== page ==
If you’re expecting or anticipating seeing John Amplas (“Martin,” “Day of the Dead”) return to the Abraham role 10 years later, be prepared to be severely let down as Amplas does not return for “Midnight 2.” Instead, profound schlock horror screenwriter and composer, Matthew Jason Walsh, brings a whole new peculiarity to Abraham Barnes and I’m not just talking about his face or mannerisms. Walsh, who penned such David DeCoteau C-list gems as “Witchouse,” “Young Blood, Fresh Meat,” and “The Killer Eye,” goes face-to-face with the camera in a hybrid performance as lead actor and lead narrator of his own exposition into his own executions. Being a sociopath is never fleeting from Walsh who can sink into the sardonicism of the Abraham character naturally as one of the two only traits to carryover from the original film with the other being a killer. Aside from a boat load of archival footage and a verbal recap of nearly the entire first film, the whole Devil-worshipping aspect of the Barness family is dropped in favor of a more undisclosed truth in the hidden agenda of a person who thrives off the hunt and the kill. Abraham goes through verbatim his daily, stalking routine in a publicized manner of videorecording everything and everyone to capture as much detail as possible as well as capture their last moments. Russo does throw in escape clause caveat for Abraham in that if he meets the right girl, the love for her will be strong enough to break him away from killing and possibly start a family and while Russo plays into that tangent a little with Jane (“Killer Nerd’s” Lori Scarlett), nothing much more materializes significantly as a romantic conflict that circles back to that subtheme. Russo ultimately gives in to a more cat-and-mouse game with Jane’s worried friend Rebecca (“Chickboxer’s” Jo Norcia) and the detective who rather slip into Rebecca’s pants than actually solve the case in a stiffer than roadkill performance by Chuck Pierce Jr. (“The Legend of Boggy Creek”).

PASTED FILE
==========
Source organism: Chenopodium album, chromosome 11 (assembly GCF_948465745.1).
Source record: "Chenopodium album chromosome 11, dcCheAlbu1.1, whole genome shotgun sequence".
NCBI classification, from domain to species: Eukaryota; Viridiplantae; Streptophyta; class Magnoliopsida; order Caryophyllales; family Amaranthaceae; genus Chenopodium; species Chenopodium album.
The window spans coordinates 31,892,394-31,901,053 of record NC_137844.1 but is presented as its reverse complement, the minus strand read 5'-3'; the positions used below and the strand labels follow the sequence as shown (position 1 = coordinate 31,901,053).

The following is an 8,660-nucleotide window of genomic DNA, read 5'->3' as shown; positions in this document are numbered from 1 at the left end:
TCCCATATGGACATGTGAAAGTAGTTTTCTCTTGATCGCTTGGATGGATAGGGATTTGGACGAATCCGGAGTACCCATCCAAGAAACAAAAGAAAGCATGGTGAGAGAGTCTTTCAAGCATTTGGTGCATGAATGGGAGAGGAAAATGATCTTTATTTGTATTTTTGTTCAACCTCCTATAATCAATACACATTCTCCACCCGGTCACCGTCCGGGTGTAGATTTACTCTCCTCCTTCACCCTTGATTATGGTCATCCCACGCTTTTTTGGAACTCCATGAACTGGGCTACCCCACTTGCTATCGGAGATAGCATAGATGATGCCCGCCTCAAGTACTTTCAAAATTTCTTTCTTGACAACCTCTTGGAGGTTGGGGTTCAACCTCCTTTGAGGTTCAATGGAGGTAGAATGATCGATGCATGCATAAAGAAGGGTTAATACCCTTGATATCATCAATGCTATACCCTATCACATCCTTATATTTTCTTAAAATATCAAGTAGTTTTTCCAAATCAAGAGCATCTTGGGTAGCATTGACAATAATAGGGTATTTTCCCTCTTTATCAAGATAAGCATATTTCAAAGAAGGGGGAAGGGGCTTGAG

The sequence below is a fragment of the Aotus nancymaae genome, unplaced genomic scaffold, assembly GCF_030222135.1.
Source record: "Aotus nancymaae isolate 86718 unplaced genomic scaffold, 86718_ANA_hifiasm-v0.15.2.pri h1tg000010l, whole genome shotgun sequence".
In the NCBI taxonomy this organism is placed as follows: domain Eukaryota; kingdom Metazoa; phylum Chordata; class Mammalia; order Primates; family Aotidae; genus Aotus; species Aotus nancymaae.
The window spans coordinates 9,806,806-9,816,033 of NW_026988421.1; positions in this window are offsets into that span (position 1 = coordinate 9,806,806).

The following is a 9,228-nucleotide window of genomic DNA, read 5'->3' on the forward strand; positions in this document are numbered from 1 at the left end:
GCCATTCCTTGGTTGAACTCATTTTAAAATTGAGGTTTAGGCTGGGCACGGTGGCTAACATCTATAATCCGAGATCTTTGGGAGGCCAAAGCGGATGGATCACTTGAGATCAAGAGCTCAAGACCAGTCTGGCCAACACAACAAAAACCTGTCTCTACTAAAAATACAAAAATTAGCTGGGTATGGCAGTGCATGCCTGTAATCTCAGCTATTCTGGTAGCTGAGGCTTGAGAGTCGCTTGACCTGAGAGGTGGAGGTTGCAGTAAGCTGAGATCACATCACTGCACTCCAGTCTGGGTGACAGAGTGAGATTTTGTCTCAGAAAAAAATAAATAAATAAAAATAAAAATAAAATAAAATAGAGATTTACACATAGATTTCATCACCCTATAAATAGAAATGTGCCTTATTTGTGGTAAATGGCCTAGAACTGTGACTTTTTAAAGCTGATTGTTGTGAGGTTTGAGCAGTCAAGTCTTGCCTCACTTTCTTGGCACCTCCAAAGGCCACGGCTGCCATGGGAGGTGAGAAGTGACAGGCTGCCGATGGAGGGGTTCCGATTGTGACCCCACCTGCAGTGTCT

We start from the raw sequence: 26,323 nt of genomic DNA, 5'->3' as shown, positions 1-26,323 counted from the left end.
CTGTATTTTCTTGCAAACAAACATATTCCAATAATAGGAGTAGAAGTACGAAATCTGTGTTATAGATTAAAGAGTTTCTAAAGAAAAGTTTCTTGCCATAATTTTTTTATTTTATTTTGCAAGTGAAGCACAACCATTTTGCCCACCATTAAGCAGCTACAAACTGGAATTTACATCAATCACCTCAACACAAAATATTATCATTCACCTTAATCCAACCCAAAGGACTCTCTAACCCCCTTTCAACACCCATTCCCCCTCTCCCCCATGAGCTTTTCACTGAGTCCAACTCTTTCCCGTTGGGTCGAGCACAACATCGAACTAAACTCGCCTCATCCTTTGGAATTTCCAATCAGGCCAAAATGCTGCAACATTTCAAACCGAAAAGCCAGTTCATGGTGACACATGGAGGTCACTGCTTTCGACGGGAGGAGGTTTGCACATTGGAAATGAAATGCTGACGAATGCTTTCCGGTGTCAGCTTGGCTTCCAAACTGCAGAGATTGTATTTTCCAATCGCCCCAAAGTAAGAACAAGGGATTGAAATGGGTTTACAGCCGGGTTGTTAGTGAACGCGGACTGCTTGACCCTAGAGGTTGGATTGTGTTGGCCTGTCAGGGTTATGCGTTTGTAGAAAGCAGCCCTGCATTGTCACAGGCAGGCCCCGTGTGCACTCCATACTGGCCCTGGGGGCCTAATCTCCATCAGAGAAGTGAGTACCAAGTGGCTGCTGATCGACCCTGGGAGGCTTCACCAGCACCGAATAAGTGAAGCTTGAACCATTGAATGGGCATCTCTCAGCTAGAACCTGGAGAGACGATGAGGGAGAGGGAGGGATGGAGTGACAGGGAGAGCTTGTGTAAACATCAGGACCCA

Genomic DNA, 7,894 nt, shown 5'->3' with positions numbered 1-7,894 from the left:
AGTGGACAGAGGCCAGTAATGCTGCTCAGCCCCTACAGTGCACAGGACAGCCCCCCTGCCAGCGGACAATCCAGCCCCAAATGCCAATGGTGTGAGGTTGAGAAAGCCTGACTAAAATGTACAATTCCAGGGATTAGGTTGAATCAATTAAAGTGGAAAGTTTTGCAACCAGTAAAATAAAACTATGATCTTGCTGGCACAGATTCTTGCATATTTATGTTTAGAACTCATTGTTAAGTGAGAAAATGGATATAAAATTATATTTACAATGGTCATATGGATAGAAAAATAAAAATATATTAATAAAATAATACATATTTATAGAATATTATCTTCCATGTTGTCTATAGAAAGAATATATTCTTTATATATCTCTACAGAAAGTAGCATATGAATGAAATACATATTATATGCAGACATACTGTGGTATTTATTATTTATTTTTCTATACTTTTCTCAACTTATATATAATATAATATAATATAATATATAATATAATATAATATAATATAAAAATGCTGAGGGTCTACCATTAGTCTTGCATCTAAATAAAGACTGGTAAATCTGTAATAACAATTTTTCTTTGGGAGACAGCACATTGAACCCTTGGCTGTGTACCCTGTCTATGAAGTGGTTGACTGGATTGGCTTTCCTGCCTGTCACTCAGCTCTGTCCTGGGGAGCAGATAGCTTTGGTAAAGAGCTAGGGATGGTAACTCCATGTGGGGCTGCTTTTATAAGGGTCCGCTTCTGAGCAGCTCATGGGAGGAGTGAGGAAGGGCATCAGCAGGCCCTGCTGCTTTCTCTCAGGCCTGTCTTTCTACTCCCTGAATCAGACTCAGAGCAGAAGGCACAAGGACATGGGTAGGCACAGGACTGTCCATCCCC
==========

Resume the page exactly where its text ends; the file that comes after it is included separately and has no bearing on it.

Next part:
Screencap from AGFA

I wonder how much ‘Midnight 2″ is actually from the mind of John Russo or if it’s more of the J.R. Bookwalter show in calling the shots from the producer’s director’s chair as the film feels very much like Bookwalter’s usual fare, a SOV, DIY, home brew production of local Ohioan talent. “Midnight 2” also goes from the backwoods suburbia of Pittsburgh to the concrete structures of Akron, leaving behind any remnants of Abraham’s satanic past in the ground along with his dead siblings, but the sequel very dutifully leans into us with a heavy archival footage recap with Walsh narrating the entire damn thing. I kid you not, the recap is approx. a third of the runtime and so essentially, “Midnight 2” is a two for one straight-to-video special. Granted, the archival footage remains in its untouched up state so don’t expect the Severin grade video quality. In one way “Midnight 2” is discerned to be more of a Russo film is the very hesitancy of graphic, blood-shedding violence. Bookwalter’s a bit of gorehound in making some gruesome grisliness out of the singles from a Podunk stripper’s Kmart thong. There’s none of that imaginative ingenuity here with a surprising severe lack of that adored shot-on-video nastiness common of its era, especially from the likes of John Russo in filing a rated 13 release according to the DVD back cover, enervating “Midnight 2” as a inferior sequel that tries on a new pair of shoes but ends up limping with a lame gait.

Screencap from AGFA

Russo might always be remembered for his contribution to the start of the “Living Dead” franchise. The cult legendary filmmaker surely found modest success with his first directorial run with “Midnight.” Yet, “Midnight 2” will have a tough time keeping out of the celebrated shadows of Russo’s credits, but the indie, underground horror label SRS Cinema pulls back the shrouding curtain with a newly released, MVD Visual distributed DVD featuring two cuts of the film. Fitted with a retro look and ghastly illustrated cover art, a superb upgrade from the VHS cover, the region free DVD is presented shot-on-video in a 4:3 aspect ratio on both cuts. Essentially, both cuts are the same with reworked scenes and narration with the except of the 90-minute rough cut having extended archival footage of the first film. The main version runs slimmer at 72-minutes. The lossy image quality abides within both versions with a flat color palette that, at times, had a singularity about its choice of unflattering hue, compression macroblocks consistently flare up, and dimly discernable innate tracking lines with video recording destabilize the image. The anemic English Language single channel mono mix is a bottom of the barrel budget sound design and that was to be expected. Dialogue does come over clear enough but lacks vigor and crispness as there is just too much electrical interference shushing in the background. Depth’s a bit awkward too with the actors conversing in the background but have foreground decibel levels. Aside from the two cuts of the feature, the only other bonus content is the theatrical trailer and other SRS home video trailers. “Midnight 2” works as a standalone in a different shot-on-video horror light but is crammed with unnecessary recapping on a story built around the destined, convoluted conjecture of a homicidal narcissist and his videotape addiction.